Harissa (Armenian Wheat and Chicken Porridge)

A porridge that's far more than the sum of its parts, with a little assist from spiced brown butter.

Overhead view of harissa with pickled vegetables and lavash

Serious Eats / Andrew Janjigian

Why It Works


  • Cutting the meat into smaller pieces helps speed up the cooking time and ensures that the meat blends into the porridge quickly at the end.
  • Cooking the shelled wheat in stock along with pieces of meat improves the flavor of the final porridge.
  • A potato masher (or a potato masher plus an immersion blender) quickly transforms the cooked wheat and meat into a uniform, starchy porridge.
  • Browning a combination of butter and olive oil before using it to bloom the Aleppo pepper adds toasty notes to the oil topper.


I have to be honest with you: I'd heard about harissa before beginning work on this recipe, but I’d never eaten it. My parents talked about growing up with the dish, but we never ate it in our house. But I’ve been making up for lost time since starting developing a version of my own, and I can say without question that harissa is now one of my favorite dishes, Armenian or otherwise. It’s one that I put on par with any of the world’s great cool-weather comfort foods, like chicken noodle soup, cheesy grits, or congee.

Harissa—also known as herisseh, harisa, or keshkeg—is a wheat berry and meat porridge. The meat in question is usually chicken or lamb (occasionally beef), and the wheat is usually korkot, or “shelled” wheat, meaning wheat berries that have had their tough hulls removed, making them (somewhat) quicker to cook. The meat and the wheat berries are combined with water or stock and then cooked and stirred over a low flame for hours until both break down into a uniform, amorphous, stodgy porridge. None of those sound like positive attributes for a main dish, but the process seems to alchemically transform these simple ingredients into a thoroughly satisfying, deeply savory whole. And once you top the harissa with its mandatory Aleppo pepper-spiced browned butter, the dish absolutely sings.

Angled view of harissa in a bowl topped with Aleppo browned butter

Serious Eats / Andrew Janjigian

Harissa is traditionally served with sheets of lavash to scoop it up and crisp vinegar-pickled vegetables. While combining a wheaty porridge with bread may sound like starch-on-starch overload, the harissa is so savory that the lavash actually serves as a mild-mannered foil for it. And the pickles help to cleanse the palate between bites. (If you have neither lavash nor pickles, harissa is equally nice eaten with a spoon or a fork, alongside a brightly-dressed green salad.)

Harissa is a dish of special cultural significance to Armenians, many of whom consider it their national dish. And while it is eaten year-round, particularly during colder months, it's also traditionally served at Easter to mark the end of Lent (there’s a vegetarian version of harissa made with wheat and chickpeas or herbs that's eaten during Lent), and as a celebratory feast, such as for the birth of a first child. And it's served to commemorate the Musa Ler resistance during the Armenian Genocide in 1915. While Armenians insist the dish originated in the Armenian Highlands, versions of it are eaten throughout Southwest Asia and India as well; in Arabic it is known as harees, and it's a staple of Ramadan meals.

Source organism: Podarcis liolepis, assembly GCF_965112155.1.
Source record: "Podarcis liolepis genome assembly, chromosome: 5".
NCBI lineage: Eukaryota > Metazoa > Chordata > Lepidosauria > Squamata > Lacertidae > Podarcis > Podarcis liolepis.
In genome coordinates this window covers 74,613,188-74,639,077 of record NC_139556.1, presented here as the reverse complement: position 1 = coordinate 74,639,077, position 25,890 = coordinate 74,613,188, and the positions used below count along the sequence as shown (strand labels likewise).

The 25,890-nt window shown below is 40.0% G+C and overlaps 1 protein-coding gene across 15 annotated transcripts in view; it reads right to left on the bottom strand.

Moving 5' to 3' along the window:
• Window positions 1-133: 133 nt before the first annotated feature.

Harissa is significant in at least one other way: It's one of the only Middle Eastern dishes to make its way into American jazz history, featured in the lyrics and title of scat singer Slim Gaillard’s hit 1946 song Yep Roc Heresay. Gaillard apparently took the words for his song straight from the menu of a Detroit Armenian restaurant. (“Yaprak” is Turkish for stuffed grape leaves.) The song so perplexed some conservative listeners that it was deemed “degenerate” and promptly banned from several radio stations.

The Meat

Years of restaurant and test kitchen cooking drilled into me the idea that you have to be precise about time and temperature to prepare meat properly, lest it end up overcooked. With harissa, you deliberately cook the meat long past the point of overcooked. I had a hard time wrapping my head around this idea when I first tried it, but once I tasted my first batch, I understood: The point is to break the meat down to its essential elements, transmuting it into pure flavor.

The good news is that once you let go of your resistance to cooking meat this long, the process, aside from the occasional stir to avoid sticking, is practically effortless. (And it’s even more effortless if you use a pressure cooker.) As for what kind of meat to use, I have made it with both boneless chicken thighs and lamb stew meat, and both are delicious. The chicken version is definitely milder-mannered than the lamb, and is the one Armenians seem to make most often, based on the number of chicken harissa recipes I found in my research. This recipe has been tested with both chicken thighs and chunks of lamb stew meat.

Many traditional chicken harissa recipes begin by poaching an entire chicken to make stock, then instruct you to remove the meat from the bones and use both to make the harissa. I chose to skip this step, and I call for using boneless thighs (untrimmed of the bits and bobs of fat which add extra richness here) and pre-made stock. The result is chickeny enough without going to the extra trouble of starting with a whole chicken.

The Wheat

I mentioned above that harissa is usually made with korkot, or “shelled” wheat. This grain is hard to come by outside of Armenian/Middle Eastern grocery stores or online, but there's a very good, easily-available alternative: pearled farro. Farro is a relative of wheat and has a similar flavor to korkot, so there's no shame in using it here. And if you cannot find pearled farro, pearled barley also makes an excellent backup option. That said, if you can source korkot, you should definitely use it. (Farro has red-hued hulls, while those on korkot are white, so the harissa has a slightly different appearance depending on which one you use.)

To Stir or Not to Stir